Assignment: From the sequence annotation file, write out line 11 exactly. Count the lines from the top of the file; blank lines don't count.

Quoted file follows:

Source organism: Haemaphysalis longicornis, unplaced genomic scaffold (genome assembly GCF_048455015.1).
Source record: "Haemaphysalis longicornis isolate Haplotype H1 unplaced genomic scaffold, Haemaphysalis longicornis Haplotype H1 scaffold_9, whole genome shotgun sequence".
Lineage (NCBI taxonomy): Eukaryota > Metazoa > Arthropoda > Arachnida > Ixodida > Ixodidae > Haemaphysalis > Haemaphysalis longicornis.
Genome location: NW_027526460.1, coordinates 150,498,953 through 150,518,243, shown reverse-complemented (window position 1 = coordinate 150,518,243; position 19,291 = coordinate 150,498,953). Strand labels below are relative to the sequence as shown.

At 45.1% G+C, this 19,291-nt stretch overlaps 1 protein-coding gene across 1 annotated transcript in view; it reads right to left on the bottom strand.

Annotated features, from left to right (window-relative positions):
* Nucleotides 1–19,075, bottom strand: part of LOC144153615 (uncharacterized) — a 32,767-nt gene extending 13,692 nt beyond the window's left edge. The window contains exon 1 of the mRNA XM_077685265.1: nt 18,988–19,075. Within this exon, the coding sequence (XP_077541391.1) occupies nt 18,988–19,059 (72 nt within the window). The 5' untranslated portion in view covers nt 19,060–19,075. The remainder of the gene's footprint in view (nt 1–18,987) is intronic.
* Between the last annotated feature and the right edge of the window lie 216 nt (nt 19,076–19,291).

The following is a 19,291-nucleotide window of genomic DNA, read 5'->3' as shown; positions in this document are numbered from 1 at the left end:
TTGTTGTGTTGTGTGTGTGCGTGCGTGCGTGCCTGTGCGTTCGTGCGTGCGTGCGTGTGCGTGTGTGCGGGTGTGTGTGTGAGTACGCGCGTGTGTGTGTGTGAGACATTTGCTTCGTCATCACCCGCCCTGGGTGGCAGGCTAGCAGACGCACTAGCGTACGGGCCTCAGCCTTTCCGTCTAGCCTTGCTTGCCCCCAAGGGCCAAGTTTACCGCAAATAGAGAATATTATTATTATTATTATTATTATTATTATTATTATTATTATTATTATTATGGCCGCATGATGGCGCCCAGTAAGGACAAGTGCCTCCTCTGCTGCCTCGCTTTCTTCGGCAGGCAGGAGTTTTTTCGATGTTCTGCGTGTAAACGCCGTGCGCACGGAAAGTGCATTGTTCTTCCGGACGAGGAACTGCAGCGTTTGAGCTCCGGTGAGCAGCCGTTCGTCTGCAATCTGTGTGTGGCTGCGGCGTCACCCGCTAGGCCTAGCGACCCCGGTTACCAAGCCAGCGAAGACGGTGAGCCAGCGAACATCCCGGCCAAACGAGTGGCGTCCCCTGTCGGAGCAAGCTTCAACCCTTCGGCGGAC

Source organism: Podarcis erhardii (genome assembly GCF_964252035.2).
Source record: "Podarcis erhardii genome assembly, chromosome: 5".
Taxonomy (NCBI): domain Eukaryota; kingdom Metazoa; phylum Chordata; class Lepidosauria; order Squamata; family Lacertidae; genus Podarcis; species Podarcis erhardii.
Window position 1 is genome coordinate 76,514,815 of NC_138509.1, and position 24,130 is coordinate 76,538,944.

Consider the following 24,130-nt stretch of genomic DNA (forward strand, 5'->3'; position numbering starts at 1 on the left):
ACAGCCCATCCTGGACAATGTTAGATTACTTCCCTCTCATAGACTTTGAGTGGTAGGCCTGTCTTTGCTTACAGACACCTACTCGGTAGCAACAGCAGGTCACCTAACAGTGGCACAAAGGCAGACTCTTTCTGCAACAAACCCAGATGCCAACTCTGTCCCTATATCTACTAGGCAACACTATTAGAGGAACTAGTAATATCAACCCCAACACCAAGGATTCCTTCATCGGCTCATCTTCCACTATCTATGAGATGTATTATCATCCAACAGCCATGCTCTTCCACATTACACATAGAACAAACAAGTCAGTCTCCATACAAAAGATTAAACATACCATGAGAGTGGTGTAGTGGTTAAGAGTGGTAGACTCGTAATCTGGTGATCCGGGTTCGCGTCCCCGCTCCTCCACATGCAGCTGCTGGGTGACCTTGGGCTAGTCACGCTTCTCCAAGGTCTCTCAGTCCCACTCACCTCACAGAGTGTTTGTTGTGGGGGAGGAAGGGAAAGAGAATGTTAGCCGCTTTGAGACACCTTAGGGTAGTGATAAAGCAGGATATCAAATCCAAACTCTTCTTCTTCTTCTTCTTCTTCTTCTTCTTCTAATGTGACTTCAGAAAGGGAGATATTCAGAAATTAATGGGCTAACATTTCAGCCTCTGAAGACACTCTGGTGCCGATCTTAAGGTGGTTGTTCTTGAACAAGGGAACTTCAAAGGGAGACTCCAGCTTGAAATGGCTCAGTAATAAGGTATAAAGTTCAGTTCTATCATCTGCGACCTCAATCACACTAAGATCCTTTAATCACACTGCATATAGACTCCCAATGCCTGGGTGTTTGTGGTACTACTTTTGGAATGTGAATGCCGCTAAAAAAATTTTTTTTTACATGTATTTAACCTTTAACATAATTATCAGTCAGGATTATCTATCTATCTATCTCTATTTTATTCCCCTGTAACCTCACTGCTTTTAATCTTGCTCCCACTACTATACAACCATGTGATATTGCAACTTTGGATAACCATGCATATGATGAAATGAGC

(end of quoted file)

Source organism: Podarcis erhardii (genome assembly GCF_964252035.2).